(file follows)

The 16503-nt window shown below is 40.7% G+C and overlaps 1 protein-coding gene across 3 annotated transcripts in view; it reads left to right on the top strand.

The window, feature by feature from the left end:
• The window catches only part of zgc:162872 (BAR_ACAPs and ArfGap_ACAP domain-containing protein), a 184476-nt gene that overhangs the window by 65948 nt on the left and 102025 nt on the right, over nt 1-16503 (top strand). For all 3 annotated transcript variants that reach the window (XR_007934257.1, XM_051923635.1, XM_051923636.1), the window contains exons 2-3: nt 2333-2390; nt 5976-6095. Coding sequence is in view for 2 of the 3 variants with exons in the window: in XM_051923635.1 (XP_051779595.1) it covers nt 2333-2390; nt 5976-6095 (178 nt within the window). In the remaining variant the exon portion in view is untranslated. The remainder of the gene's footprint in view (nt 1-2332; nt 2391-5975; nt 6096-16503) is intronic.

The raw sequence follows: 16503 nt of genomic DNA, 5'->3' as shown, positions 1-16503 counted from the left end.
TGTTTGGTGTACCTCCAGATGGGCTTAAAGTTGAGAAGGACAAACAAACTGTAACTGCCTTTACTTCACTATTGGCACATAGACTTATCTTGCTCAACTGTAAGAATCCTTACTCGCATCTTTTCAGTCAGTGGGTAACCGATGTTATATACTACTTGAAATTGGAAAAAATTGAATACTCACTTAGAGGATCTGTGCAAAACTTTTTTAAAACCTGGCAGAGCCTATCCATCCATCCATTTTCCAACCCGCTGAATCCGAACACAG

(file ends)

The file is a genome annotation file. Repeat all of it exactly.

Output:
The 16503-nt window shown below is 40.7% G+C and overlaps 1 protein-coding gene across 3 annotated transcripts in view; it reads left to right on the top strand.

The window, feature by feature from the left end:
• The window catches only part of zgc:162872 (BAR_ACAPs and ArfGap_ACAP domain-containing protein), a 184476-nt gene that overhangs the window by 65948 nt on the left and 102025 nt on the right, over nt 1-16503 (top strand). For all 3 annotated transcript variants that reach the window (XR_007934257.1, XM_051923635.1, XM_051923636.1), the window contains exons 2-3: nt 2333-2390; nt 5976-6095. Coding sequence is in view for 2 of the 3 variants with exons in the window: in XM_051923635.1 (XP_051779595.1) it covers nt 2333-2390; nt 5976-6095 (178 nt within the window). In the remaining variant the exon portion in view is untranslated. The remainder of the gene's footprint in view (nt 1-2332; nt 2391-5975; nt 6096-16503) is intronic.

The raw sequence follows: 16503 nt of genomic DNA, 5'->3' as shown, positions 1-16503 counted from the left end.
TGTTTGGTGTACCTCCAGATGGGCTTAAAGTTGAGAAGGACAAACAAACTGTAACTGCCTTTACTTCACTATTGGCACATAGACTTATCTTGCTCAACTGTAAGAATCCTTACTCGCATCTTTTCAGTCAGTGGGTAACCGATGTTATATACTACTTGAAATTGGAAAAAATTGAATACTCACTTAGAGGATCTGTGCAAAACTTTTTTAAAACCTGGCAGAGCCTATCCATCCATCCATTTTCCAACCCGCTGAATCCGAACACAG